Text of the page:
Quantitative reverse transcriptase PCR (qRT-PCR)
Total RNA was isolated from samples using Tri-Phasis Reagent (BioAgency, São Paulo, Brazil) and treated with DNase (Invitrogen Life Technologies, Carlsbad, CA, USA). cDNA was synthesized with Superscript First-Strand Synthesis System kit (Invitrogen Life Technologies, Carlsbad, CA, USA) according to the manufacturer's instructions. Quantitative PCR analyses were carried out using 1x SYBR Green PCR Master Mix (Applied Biosystems, Warrington, CHS, UK). BCL-2, BAX, CASP3 and ACTB primers were designed using Primer Express software (Applied Biosystems, Foster City, CA, USA) version 3.0. The primer sequences are specified in Table 1. Reactions were performed in duplicate and run on a Step One machine (Applied Biosystems, Foster City, CA, USA). The cycling parameters were 10 min denaturation at 95°C followed by 40 cycles at 95°C for 15 s and 56°C for 1 min. The cycling was followed by melting curve analysis to distinguish specificity of the PCR products. BCL-2, BAX and CASP3 expressions were normalized with actin (ACTB) as internal control. The average threshold cycle (Ct) for two replicates per sample was used to calculate ΔCt. Relative quantification of these genes expressions was calculated with the 2-ΔΔCt method. Normal salivary gland samples were used as a calibrator.
Apoptosis tendency was estimated by two indexes: Anti-apoptotic index 1 (AI-1), calculated by the ratio between BCL-2/BAX expression and anti-apoptotic index 2 (AI-2), calculated by the ratio between BCL-2/CASP3. Samples with AI-1 or AI-2 higher than 1 were regarded as having higher anti-apoptotic activity than samples exhibiting an AI lower than 1.
Paraffin-embedded sections (4 μm) were dewaxed in xylene, hydrated with graded ethanol and endogenous peroxidase blocked in 1% hydrogen peroxidase for 15 min. Antigen retrieval was performed with citric acid, pH 6.0. The primary antibodies used were ki-67 (MIB-1) and p53 (DO7), both from DAKO (Carpinteria, CA, USA) and diluted 1:50. Primary antiserum incubation was performed for 30 min at room temperature and binding visualized using a polymer-based system (EnVision, Dako Corporation, Carpinteria, CA, USA) with diaminobenzidine (Sigma, St Louis, MO, USA) as chromogen. For each antibody, positive (squamous cell carcinoma with known reactivity) and negative controls in which the primary antibody was omitted were included. The sections were counterstained with hematoxylin, dehydrated and mounted.
The percentage of ki-67 positive nuclei was obtained by counting nuclear staining in 10 high power fields (400 × magnification) including the most positive areas. Neoplasms were divided into two groups with 5% or more positive nuclei being considered as high proliferative activity, or fewer than 5% positive nuclei considered low proliferative activity. p53 stained nuclei were counted in eight fields (400 × magnification); more than 5% of positive nuclei was considered positive .
Mann-Whitney, Fisher Test and Spearman correlation tests were used when appropriate. P values < 0.05 were considered statistically significant. These tests were performed with BioEstat software (Belém, PA, Brazil), version 4.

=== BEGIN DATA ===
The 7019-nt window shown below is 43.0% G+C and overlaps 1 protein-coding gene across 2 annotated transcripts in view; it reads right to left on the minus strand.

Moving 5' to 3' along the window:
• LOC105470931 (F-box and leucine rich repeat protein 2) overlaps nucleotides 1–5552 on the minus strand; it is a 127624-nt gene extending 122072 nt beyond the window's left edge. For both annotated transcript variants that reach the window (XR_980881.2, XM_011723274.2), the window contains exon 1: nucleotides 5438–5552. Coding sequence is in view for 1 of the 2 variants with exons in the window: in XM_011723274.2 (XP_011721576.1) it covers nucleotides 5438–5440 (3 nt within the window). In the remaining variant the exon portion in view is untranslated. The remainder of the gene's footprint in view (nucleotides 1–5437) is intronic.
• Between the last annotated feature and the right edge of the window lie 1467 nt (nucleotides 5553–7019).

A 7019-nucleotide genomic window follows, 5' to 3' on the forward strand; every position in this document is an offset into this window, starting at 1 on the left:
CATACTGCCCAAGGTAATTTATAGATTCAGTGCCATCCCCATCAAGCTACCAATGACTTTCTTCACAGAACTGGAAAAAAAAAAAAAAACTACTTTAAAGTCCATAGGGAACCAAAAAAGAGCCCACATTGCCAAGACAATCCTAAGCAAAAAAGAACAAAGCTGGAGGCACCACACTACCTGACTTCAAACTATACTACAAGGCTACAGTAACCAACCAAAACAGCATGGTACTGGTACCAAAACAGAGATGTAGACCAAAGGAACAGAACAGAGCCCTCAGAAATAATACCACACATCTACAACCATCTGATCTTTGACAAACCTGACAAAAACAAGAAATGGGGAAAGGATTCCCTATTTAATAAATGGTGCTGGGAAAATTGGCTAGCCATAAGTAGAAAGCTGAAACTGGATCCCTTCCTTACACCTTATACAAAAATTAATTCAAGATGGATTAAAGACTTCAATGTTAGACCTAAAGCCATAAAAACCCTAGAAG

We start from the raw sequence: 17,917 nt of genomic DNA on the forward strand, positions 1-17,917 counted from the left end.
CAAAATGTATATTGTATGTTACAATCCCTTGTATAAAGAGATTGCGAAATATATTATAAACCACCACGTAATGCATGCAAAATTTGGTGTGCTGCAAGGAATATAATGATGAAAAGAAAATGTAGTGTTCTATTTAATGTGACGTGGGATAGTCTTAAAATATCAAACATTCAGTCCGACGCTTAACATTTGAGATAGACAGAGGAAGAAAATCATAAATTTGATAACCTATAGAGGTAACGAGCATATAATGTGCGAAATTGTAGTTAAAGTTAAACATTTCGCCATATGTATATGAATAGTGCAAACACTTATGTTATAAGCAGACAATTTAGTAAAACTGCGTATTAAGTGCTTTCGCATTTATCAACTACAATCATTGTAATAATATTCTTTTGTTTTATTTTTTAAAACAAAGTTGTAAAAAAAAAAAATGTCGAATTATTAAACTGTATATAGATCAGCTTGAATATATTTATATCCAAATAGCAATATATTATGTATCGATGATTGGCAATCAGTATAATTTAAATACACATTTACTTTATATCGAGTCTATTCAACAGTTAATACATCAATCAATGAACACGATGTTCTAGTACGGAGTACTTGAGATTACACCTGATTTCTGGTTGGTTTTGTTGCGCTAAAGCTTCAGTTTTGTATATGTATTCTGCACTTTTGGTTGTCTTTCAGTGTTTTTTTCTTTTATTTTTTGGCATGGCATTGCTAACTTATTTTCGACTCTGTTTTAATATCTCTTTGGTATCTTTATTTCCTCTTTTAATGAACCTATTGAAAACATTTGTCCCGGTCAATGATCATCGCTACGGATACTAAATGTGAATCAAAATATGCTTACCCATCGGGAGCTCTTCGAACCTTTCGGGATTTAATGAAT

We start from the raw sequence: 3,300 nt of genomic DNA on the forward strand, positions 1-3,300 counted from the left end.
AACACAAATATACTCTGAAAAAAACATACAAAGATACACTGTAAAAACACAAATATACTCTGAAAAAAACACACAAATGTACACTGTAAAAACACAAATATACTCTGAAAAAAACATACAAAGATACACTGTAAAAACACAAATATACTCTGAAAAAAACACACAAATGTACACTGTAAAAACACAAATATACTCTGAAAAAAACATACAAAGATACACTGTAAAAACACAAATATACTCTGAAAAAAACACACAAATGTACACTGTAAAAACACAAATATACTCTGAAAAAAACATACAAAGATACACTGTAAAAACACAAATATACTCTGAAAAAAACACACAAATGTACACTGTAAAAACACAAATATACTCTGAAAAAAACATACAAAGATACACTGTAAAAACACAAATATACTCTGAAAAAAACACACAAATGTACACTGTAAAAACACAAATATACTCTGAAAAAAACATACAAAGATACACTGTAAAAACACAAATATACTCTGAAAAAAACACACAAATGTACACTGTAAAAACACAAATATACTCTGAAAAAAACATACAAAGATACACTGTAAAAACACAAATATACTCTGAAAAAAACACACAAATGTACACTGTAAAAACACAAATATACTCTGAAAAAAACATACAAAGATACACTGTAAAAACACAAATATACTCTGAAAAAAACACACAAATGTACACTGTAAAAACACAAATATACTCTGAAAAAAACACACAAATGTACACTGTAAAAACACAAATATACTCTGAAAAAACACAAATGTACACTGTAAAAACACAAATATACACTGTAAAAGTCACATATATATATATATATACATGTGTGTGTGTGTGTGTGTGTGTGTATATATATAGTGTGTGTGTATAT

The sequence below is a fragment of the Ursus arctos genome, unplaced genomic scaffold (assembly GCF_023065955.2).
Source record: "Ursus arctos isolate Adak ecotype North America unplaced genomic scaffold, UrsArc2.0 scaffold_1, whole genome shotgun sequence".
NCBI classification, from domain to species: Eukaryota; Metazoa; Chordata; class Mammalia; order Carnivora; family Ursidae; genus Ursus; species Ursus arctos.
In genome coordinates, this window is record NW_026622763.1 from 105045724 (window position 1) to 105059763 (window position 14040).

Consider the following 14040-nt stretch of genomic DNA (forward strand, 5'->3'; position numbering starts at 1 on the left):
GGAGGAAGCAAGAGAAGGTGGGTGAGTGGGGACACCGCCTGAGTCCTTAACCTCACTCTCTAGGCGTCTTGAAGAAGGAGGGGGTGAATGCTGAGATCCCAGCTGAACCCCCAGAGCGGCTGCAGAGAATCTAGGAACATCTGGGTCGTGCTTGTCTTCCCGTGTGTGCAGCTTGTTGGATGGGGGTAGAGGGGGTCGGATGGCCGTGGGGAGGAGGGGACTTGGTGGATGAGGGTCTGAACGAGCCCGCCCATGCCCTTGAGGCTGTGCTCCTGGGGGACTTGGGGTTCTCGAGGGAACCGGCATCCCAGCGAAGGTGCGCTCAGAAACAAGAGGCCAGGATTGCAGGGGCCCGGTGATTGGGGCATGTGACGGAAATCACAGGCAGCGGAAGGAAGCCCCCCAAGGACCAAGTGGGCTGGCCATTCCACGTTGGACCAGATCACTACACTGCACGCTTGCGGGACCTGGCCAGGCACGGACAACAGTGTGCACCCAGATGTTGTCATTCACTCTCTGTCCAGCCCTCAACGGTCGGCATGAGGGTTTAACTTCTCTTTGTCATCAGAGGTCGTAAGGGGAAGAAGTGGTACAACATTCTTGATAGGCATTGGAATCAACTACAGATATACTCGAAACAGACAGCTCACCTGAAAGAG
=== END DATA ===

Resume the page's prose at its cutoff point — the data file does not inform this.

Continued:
BAX, BCL-2 and CASP3 expression
There was no difference between mRNA expression of BAX, BCL-2 and CASP3 between malignant and benign salivary gland neoplasm groups. However, positive correlation was found using the Spearman test for all the following paired groups: BAX/BCL-2 (p = 0.010), BAX/CASP3 (p = 0.008), BCL-2/CASP3 (p < 0.0001). Overall, 78% (21/27) of the salivary neoplasm samples exhibited overexpression of BCL-2 mRNA compared to the expression in normal salivary glands, including 15 out of 17 pleomorphic adenomas. The expression of BAX and CASP3 in the salivary tumours, however, was higher than normal glands only in 52% (14/27) and 44% (12/27) samples, respectively.
Anti-apoptotic index results are displayed in Table 2 and illustrated in Figure 1. Eighty-five percent (n = 23) of all salivary neoplasms samples showed a higher AI-1 or AI-2, when compared with normal salivary glands (Figure 1). AI-1 and AI-2 did not show association with malignancy. p53 immunopositivity was associated with a statistically significant higher AI-1 (p = 0.004) (Figure 2). AI-2 was not associated with any of the investigated parameters.
p53 and cell proliferation index
p53 and cell proliferation results are displayed in Table 2. The samples that were p53 positive in the immunohistochemistry also showed a high relative quantification of BCL-2 (p = 0.0003) and CASP3 mRNA (p = 0.0007). p53 positivity was also associated with high cellular proliferation index (p = 0.002) (Figure 2). In addition, the samples exhibiting high cellular proliferation index were associated with high CASP3 transcriptional levels (p = 0.018). High proliferation index was associated with malignancy (p = 0.001), as well.
Samples were divided into two groups: tumour size ≤ 2 cm and tumour size > 2 cm. Tumour size showed association with a high cellular proliferation index (p = 0.019), despite showing no association with the transcription of BCL-2, BAX or CASP3, or with the anti-apoptotic indexes.